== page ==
Exports

Center for LNG's Cooper talks of FERC approvals, future of project financing

This week, the Federal Energy Regulatory Commission approved Dominion Resources Inc.'s liquefied natural gas export project at Cove Point, Md. What are the next steps for the facility and possible litigation? During today's OnPoint, Bill Cooper, president of the Center for Liquefied Natural Gas, discusses the state of play on LNG export facility approvals and talks about the geopolitics surrounding U.S. LNG exports.

Transcript

Monica Trauzzi: Hello and welcome to OnPoint. I'm Monica Trauzzi. With me today is Bill Cooper, president of the Center for Liquefied Natural Gas. Bill, nice to have you back on the show.

Bill Cooper: Thank you for having me. I appreciate it.

Monica Trauzzi: Bill, the Federal Energy Regulatory Commission has approved Dominion's LNG export facility at Cove Point, Maryland. How does the Cove Point storyline shape the national dialogue on LNG exports, particularly on the environmental front? There were many environmental sticking points on this project.

Bill Cooper: Well, the Dominion Cove Point facility essentially became a poster child for the environmental movement trying to block LNG exports for a host of reasons. The fact of the matter is, though, I think the Federal Energy Regulatory Commission did an excellent job of staying within their mission, staying within their regulatory framework in their review of the environmental assessments for the Dominion project, and not going into jurisdictions of other agencies that regulate the things that were of concern to the environmental community.

Monica Trauzzi: Dominion says Cove Point will cost between $3.4 and $3.8 billion to build. How does Dominion ensure profitability, and how much of a financial risk is involved for the companies who are jumping into these export facilities early?

Bill Cooper: Well, of course you'd have to ask Dominion on the particulars of the commercial arrangements, but what has been announced is what we would refer to as tolling agreement facility in which Dominion leases out its liquefaction capacity to other companies who are willing to take that market risk. And those are GAIL and Sumitomo; thus they're willing to accept that and bring that capacity into their global portfolio and spread that risk around. So I don't see any downside really for Dominion.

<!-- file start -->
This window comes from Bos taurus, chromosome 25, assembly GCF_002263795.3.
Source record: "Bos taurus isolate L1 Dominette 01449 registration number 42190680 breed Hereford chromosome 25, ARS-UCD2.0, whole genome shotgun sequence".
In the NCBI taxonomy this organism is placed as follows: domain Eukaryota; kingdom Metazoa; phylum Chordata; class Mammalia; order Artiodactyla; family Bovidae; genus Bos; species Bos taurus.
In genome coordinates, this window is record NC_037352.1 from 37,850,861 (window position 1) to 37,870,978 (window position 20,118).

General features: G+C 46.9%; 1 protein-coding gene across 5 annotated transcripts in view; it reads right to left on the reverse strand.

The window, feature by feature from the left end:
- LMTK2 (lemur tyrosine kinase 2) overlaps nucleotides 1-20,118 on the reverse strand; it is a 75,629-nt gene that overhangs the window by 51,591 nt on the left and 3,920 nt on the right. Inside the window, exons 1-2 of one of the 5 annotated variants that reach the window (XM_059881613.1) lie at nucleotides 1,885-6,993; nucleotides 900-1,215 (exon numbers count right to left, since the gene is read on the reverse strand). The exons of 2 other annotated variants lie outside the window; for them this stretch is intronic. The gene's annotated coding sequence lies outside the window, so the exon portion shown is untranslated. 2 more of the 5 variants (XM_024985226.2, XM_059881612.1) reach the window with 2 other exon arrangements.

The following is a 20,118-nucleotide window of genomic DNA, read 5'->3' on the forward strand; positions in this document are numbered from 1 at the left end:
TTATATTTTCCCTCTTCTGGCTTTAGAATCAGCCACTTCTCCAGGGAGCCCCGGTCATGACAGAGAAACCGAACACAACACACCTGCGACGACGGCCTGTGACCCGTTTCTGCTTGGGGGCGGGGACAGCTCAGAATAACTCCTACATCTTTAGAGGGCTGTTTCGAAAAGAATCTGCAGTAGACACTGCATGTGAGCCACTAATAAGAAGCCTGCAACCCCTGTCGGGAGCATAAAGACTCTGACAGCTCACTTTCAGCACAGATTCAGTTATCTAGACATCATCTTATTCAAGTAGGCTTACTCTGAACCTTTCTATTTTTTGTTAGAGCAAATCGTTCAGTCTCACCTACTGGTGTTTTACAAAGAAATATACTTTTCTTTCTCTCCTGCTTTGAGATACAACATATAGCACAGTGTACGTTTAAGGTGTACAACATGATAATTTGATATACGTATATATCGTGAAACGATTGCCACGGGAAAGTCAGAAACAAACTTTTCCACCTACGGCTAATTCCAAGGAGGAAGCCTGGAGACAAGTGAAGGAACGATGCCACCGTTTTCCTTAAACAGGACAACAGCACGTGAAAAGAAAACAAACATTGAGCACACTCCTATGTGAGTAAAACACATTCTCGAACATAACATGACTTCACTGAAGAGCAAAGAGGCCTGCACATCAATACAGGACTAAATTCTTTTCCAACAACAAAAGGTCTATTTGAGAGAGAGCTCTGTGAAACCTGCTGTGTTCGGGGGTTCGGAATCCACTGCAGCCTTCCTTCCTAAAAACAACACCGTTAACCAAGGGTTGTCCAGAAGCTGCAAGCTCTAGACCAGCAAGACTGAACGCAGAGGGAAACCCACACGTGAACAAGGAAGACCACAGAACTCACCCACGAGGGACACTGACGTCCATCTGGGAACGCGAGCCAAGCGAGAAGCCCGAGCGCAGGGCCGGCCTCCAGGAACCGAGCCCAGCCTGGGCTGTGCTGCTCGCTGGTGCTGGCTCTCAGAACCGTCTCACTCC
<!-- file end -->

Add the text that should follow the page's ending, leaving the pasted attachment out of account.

Monica Trauzzi: How many facilities -- speaking about the U.S. more broadly right now, how many facilities do you think will ultimately secure financing and become operational in the United States?

Bill Cooper: Well, that's really hard to predict, and I think that's why it's so important for the regulators to not try to predict it either. And if the regulators will permit these facilities based upon their own rules and regulations, much as we've seen the Federal Energy Regulatory Commission just do with Dominion Cove Point, then we'll just have to let the individual projects sort that out. And I think that's probably the best approach.

Monica Trauzzi: So Cove Point would begin shipping in 2017. How does that impact what we're seeing happening geopolitically right now on natural gas?